I can't hide it any more, guys. I've started to vaguely understand what this brisket business is all about. As you might be able to see from the archives, I have eaten a fair amount of brisket over the last eight months or so. I know it should be moist, smoky and fatty. It should have a delicious rub. And I know it should be in my face. When I started out I had no idea what was going on. I was totally overwhelmed. Still though, I've not developed anything approaching technical vocabulary beyond "holy Jesus," which I am led to believe is the phrase for brisket you are currently eating.
So, by way of continuing my crash course in brisket, I thought a good idea might be attending the Smoke Camp that is run intermittently by Lockhart Smokehouse, where recent TV-featured BBQ pitmasters Will and Tim promise to let you in on all the secrets of how to smoke a good brisket while you look at hundreds of pounds of beef and salivate.
I do have a selfish motive for this, beyond my development from a food-reviewing simpleton circus act into something approaching a food writer. When I get home I want to open a barbecue food truck. Ridiculous, you say. Who would eat meat that you, a man who had never heard of brisket until 2012, had cooked? People that have never heard of brisket ever, that's the answer. There's literally no market for it over there. That's not because they tried it and rejected it; it's because they've never heard of it or moved past barbecuing frozen burgers over charcoal.
So, in pursuit of becoming an instant millionaire, the investment in Smoke Camp seems a pretty good deal. You get a free beer, a T-shirt, and as much barbecue as you can eat for $75, as well as two hours of Will and Tim's valuable time. We started out with Will and his magnificent beard, in front of Lockhart's pretty amazing $30,000 custom built smoker. As impressive a tool as the smoker is, no one there really understands it. The heat should be set to a "4" (there is a big arrow drawn at the number 4 on the dial, to illustrate the inadequacies of the numbers 3 and 5) and the temperature dial broke 10 days after they bought it. Basically, Will tells if a brisket is done using the "jiggle test". If the fatty part of the brisket essentially jiggles like a boob, that brisket is done. If it feels like said boob is actually made from silicone, the brisket requires longer. Then, while visualizing boobies, we all got to jiggle a gigantic properly cooked brisket, which, to be honest, must have looked pretty weird to the customers, who we were standing in plain sight of. "Yeah, I'll get me some bri ... [spies six aroused people rubbing a brisket] ... ribs. Definitely ribs."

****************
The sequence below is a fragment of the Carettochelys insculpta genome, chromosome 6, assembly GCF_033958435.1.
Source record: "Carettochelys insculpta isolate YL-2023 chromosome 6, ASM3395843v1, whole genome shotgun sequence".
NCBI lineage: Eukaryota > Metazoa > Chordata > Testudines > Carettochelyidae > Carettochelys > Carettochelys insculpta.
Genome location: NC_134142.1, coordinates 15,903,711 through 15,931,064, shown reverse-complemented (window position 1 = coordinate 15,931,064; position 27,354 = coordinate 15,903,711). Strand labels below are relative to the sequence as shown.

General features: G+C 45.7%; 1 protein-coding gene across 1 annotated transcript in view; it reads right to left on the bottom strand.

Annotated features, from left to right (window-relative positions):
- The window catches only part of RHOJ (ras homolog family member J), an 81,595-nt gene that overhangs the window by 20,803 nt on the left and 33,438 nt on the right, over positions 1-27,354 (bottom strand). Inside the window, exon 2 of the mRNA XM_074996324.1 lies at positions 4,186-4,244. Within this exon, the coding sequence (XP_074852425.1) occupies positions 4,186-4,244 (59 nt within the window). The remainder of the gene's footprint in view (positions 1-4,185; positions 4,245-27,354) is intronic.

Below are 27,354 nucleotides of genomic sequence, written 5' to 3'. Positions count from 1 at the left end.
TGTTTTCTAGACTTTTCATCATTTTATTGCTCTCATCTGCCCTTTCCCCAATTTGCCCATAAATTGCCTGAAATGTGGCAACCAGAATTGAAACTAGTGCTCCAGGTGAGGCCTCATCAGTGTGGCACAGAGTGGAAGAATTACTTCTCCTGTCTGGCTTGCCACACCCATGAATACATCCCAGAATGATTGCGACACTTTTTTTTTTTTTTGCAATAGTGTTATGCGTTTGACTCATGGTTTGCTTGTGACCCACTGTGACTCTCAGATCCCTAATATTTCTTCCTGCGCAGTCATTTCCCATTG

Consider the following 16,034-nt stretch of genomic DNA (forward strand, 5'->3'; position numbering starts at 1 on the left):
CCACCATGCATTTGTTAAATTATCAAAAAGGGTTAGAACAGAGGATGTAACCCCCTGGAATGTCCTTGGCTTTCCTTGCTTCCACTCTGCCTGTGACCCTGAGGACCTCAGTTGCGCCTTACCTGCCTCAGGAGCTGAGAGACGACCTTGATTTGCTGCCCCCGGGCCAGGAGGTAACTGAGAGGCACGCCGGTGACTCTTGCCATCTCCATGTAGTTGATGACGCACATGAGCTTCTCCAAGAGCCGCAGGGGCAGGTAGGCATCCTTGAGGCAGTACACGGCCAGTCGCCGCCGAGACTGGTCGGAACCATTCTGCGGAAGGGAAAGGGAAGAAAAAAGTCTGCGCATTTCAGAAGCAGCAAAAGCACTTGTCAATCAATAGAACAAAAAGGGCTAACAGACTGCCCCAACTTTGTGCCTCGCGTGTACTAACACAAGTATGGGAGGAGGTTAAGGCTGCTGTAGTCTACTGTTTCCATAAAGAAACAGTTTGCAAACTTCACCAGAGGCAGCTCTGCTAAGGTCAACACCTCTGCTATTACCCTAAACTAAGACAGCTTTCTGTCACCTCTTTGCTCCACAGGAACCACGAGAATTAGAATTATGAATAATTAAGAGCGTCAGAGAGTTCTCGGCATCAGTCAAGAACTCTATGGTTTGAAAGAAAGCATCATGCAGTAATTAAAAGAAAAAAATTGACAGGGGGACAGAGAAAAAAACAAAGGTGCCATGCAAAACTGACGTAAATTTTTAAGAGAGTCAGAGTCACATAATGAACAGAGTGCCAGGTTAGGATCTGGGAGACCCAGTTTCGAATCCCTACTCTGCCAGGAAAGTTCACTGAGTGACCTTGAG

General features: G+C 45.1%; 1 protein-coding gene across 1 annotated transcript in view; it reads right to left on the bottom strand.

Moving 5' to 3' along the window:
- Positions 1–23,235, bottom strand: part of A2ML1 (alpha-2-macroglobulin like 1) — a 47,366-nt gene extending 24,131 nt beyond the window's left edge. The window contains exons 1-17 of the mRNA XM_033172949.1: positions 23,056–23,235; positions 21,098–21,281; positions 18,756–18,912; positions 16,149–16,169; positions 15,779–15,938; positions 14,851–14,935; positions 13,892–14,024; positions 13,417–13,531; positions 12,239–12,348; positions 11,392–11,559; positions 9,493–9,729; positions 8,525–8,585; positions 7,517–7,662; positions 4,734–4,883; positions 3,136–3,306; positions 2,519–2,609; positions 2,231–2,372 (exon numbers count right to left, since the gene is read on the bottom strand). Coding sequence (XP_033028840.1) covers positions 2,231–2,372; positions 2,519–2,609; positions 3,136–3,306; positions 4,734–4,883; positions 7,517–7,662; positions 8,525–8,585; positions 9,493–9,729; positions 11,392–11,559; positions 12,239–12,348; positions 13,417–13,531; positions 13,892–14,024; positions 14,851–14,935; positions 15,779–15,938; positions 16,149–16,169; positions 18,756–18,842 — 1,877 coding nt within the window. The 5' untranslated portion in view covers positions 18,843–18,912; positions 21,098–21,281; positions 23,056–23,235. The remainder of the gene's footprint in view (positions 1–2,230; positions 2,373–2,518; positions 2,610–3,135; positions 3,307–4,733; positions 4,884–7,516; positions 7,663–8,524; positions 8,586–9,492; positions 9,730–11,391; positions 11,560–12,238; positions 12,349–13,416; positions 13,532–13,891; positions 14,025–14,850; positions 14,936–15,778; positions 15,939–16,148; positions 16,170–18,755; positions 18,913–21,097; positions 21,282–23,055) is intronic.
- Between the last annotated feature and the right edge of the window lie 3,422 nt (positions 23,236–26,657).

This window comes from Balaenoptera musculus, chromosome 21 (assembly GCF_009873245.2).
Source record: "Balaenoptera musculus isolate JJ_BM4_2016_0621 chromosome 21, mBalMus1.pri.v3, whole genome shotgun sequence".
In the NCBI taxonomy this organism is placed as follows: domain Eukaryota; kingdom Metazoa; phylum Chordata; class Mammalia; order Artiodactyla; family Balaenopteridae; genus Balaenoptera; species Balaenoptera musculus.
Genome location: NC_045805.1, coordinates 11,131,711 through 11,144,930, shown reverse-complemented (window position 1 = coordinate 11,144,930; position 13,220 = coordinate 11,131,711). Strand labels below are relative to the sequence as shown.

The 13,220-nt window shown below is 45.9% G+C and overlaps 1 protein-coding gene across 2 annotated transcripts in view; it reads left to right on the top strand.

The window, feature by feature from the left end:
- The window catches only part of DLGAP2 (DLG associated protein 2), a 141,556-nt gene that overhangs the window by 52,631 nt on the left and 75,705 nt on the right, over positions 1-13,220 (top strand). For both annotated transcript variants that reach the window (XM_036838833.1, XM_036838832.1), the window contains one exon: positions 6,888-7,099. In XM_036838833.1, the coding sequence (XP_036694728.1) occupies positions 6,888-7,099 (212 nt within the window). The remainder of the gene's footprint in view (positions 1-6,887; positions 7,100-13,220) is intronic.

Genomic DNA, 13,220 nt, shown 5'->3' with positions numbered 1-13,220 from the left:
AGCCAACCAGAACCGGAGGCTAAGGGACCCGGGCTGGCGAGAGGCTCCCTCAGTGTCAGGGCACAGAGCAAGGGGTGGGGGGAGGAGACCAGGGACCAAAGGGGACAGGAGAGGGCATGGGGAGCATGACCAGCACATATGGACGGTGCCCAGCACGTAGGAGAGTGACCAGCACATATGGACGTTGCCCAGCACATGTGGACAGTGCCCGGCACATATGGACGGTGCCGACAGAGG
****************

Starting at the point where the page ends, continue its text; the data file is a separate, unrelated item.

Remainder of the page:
Will's basic tips include the temperature a brisket should be smoked at (about 225, for a very long time), which way to point the thing (fatty side up, with the fat towards the heat), and the importance of temperature consistency. A well-made smoker like theirs can run pretty much all the heat required on just a couple of pieces of post oak. It should be pointed out that while Will is giving an entertaining lecture and letting you gaze into both his beard and a smoker of delights, beer orders are taken, and the combination of this, the smell of everything, and the fact I hadn't had dinner yet and was staring at a few thousand dollar's worth of incredible were combining to make me delirious with hunger.
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But no, we were then ushered into the kitchen, where Tim stood astride several impressive slabs of meat (hah!). We got taught about selecting a good brisket (it's all about the marbling and the flop), how long to leave meat at room temperature, the ingredients of a good rub (a surprising amount of salt versus brown sugar and spices, to help the meat fats be broken down before it gets smoked), and how to ensure final product consistency before you even do anything. Briskets were laid out in order of quality, and we got to inspect them all, and what it is about them that makes the cut different quality. These slabs of meat were so big that I could suddenly see exactly where these fitted onto a cow. It's all pretty fascinating.
I guess my take-home thing for cooking a good brisket is that it's all about the fat. You should season the fat heavily, keep it topside and towards the heat, and then jiggle it to see if it's done. Presumably Dickey's use the corpse jiggle test, where if their brisket jiggles like a fresh corpse, then it's done. Mmm. Corpse.
It's a bunch of stuff I had never considered, and I now feel equipped to conquer Britain, as well as be vaguely competent at whatever it is I do for the Observer. Can I patent smoked brisket in one country? Is that possible? Anyway, finally, we're led through to a huge plate of brisket and ribs, and can finally take out all the frustrations of the last two hours on some perfectly cooked meat. Like all good brisket, that meat was soon right in my face.
Smoke Camp - it comes recommended.